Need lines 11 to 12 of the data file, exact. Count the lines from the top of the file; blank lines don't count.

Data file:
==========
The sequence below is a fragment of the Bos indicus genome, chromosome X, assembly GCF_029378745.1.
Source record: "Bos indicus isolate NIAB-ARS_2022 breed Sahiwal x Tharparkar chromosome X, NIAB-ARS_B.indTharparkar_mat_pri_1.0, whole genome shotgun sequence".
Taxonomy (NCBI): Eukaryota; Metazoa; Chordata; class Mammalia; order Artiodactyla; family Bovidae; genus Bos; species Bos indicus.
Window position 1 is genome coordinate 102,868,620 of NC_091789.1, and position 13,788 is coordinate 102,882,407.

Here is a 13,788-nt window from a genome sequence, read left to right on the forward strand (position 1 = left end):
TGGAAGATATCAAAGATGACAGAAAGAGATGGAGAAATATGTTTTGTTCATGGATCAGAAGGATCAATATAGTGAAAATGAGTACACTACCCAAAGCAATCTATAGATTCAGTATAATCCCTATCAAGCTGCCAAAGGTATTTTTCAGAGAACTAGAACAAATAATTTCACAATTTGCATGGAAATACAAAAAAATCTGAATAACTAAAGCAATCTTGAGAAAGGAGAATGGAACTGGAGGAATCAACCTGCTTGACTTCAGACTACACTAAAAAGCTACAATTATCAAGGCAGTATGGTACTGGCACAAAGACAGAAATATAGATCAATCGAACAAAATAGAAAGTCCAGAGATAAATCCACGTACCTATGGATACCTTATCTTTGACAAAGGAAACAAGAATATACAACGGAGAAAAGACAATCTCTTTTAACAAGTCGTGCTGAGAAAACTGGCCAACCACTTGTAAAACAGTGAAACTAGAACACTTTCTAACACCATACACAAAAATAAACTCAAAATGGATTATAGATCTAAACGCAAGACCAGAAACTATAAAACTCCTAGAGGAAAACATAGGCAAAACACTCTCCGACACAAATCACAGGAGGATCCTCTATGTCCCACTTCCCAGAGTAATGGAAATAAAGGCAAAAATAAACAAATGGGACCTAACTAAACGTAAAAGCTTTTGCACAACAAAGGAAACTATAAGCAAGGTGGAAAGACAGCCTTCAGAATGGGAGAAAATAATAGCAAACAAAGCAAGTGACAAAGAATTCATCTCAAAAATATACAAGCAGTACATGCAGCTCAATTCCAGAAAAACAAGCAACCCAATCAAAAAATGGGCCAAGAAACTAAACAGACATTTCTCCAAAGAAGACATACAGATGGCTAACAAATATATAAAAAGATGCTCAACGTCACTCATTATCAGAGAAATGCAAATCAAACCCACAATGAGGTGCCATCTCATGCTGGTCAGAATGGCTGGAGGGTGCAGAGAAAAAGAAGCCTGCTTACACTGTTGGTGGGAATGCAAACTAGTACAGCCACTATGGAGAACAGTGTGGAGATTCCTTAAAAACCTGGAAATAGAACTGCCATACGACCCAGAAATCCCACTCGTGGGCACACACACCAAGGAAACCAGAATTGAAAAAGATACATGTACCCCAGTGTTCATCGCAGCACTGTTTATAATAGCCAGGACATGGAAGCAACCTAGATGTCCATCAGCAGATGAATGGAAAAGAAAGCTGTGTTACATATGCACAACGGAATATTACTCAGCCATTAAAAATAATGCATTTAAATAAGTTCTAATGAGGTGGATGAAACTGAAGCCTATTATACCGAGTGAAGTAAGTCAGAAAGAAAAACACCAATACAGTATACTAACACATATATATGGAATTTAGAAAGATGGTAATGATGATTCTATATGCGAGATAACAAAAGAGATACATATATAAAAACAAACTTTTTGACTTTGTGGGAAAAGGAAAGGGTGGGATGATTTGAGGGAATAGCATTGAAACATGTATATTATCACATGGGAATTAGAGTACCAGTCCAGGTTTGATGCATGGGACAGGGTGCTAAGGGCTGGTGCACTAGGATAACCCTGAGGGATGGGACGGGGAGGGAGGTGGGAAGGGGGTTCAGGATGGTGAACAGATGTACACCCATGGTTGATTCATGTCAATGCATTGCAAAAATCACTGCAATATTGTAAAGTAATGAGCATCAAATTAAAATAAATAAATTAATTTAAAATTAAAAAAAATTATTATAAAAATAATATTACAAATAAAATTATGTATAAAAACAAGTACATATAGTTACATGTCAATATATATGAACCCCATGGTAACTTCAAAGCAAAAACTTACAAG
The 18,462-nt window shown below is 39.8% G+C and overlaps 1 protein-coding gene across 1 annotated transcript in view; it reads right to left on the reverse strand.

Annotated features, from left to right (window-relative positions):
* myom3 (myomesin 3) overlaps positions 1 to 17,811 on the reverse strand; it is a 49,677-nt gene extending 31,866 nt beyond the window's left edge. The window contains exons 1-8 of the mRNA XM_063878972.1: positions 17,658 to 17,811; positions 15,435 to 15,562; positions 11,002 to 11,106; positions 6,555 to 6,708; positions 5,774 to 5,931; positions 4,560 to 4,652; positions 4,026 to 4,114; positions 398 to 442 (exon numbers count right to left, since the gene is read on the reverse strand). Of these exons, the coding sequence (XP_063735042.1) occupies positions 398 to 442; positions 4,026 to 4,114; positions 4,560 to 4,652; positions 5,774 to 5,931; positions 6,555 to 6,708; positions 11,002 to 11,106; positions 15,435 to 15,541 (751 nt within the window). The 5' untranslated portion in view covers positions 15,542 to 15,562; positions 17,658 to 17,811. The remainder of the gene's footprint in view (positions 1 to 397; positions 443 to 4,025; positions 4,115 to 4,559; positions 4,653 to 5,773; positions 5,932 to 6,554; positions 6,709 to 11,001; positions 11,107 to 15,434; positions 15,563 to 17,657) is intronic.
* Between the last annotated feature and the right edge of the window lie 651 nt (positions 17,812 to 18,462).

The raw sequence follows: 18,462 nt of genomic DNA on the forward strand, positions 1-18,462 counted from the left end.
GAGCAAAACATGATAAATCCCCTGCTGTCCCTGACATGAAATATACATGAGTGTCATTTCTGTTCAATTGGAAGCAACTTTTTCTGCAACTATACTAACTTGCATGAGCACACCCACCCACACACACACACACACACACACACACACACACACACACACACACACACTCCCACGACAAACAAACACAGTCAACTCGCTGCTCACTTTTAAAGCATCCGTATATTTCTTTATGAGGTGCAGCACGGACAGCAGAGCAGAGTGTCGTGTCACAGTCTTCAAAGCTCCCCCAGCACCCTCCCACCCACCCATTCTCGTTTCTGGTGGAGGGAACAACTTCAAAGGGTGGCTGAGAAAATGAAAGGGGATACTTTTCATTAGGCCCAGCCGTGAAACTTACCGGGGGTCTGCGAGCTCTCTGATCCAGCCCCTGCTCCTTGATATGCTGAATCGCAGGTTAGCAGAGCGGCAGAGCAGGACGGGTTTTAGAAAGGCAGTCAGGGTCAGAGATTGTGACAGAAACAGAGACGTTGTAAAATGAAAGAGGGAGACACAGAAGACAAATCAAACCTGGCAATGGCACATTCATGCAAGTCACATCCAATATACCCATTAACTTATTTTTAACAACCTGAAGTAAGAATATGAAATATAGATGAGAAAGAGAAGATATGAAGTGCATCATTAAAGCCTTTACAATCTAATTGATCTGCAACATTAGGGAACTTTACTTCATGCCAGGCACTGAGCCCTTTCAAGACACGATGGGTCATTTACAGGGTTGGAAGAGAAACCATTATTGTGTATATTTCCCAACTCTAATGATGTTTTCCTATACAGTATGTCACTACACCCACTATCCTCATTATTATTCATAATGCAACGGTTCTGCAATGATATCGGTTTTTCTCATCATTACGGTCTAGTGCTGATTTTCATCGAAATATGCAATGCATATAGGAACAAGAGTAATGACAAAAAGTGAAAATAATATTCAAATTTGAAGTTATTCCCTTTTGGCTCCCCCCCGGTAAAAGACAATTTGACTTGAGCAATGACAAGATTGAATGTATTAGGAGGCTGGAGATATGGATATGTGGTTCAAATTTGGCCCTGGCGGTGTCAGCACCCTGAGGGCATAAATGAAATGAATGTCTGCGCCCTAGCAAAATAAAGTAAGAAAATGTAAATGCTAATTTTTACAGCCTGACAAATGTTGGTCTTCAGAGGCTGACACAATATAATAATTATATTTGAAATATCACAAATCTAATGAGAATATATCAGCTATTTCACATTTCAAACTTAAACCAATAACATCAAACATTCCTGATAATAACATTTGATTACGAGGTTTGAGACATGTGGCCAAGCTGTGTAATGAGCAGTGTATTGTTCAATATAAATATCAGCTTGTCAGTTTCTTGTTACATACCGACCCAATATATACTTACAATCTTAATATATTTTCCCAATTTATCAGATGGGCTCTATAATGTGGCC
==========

The raw sequence follows: 18,462 nt of genomic DNA on the forward strand, positions 1-18,462 counted from the left end.
GAGCAAAACATGATAAATCCCCTGCTGTCCCTGACATGAAATATACATGAGTGTCATTTCTGTTCAATTGGAAGCAACTTTTTCTGCAACTATACTAACTTGCATGAGCACACCCACCCACACACACACACACACACACACACACACACACACACACACACACACACTCCCACGACAAACAAACACAGTCAACTCGCTGCTCACTTTTAAAGCATCCGTATATTTCTTTATGAGGTGCAGCACGGACAGCAGAGCAGAGTGTCGTGTCACAGTCTTCAAAGCTCCCCCAGCACCCTCCCACCCACCCATTCTCGTTTCTGGTGGAGGGAACAACTTCAAAGGGTGGCTGAGAAAATGAAAGGGGATACTTTTCATTAGGCCCAGCCGTGAAACTTACCGGGGGTCTGCGAGCTCTCTGATCCAGCCCCTGCTCCTTGATATGCTGAATCGCAGGTTAGCAGAGCGGCAGAGCAGGACGGGTTTTAGAAAGGCAGTCAGGGTCAGAGATTGTGACAGAAACAGAGACGTTGTAAAATGAAAGAGGGAGACACAGAAGACAAATCAAACCTGGCAATGGCACATTCATGCAAGTCACATCCAATATACCCATTAACTTATTTTTAACAACCTGAAGTAAGAATATGAAATATAGATGAGAAAGAGAAGATATGAAGTGCATCATTAAAGCCTTTACAATCTAATTGATCTGCAACATTAGGGAACTTTACTTCATGCCAGGCACTGAGCCCTTTCAAGACACGATGGGTCATTTACAGGGTTGGAAGAGAAACCATTATTGTGTATATTTCCCAACTCTAATGATGTTTTCCTATACAGTATGTCACTACACCCACTATCCTCATTATTATTCATAATGCAACGGTTCTGCAATGATATCGGTTTTTCTCATCATTACGGTCTAGTGCTGATTTTCATCGAAATATGCAATGCATATAGGAACAAGAGTAATGACAAAAAGTGAAAATAATATTCAAATTTGAAGTTATTCCCTTTTGGCTCCCCCCCGGTAAAAGACAATTTGACTTGAGCAATGACAAGATTGAATGTATTAGGAGGCTGGAGATATGGATATGTGGTTCAAATTTGGCCCTGGCGGTGTCAGCACCCTGAGGGCATAAATGAAATGAATGTCTGCGCCCTAGCAAAATAAAGTAAGAAAATGTAAATGCTAATTTTTACAGCCTGACAAATGTTGGTCTTCAGAGGCTGACACAATATAATAATTATATTTGAAATATCACAAATCTAATGAGAATATATCAGCTATTTCACATTTCAAACTTAAACCAATAACATCAAACATTCCTGATAATAACATTTGATTACGAGGTTTGAGACATGTGGCCAAGCTGTGTAATGAGCAGTGTATTGTTCAATATAAATATCAGCTTGTCAGTTTCTTGTTACATACCGACCCAATATATACTTACAATCTTAATATATTTTCCCAATTTATCAGATGGGCTCTATAATGTGGCC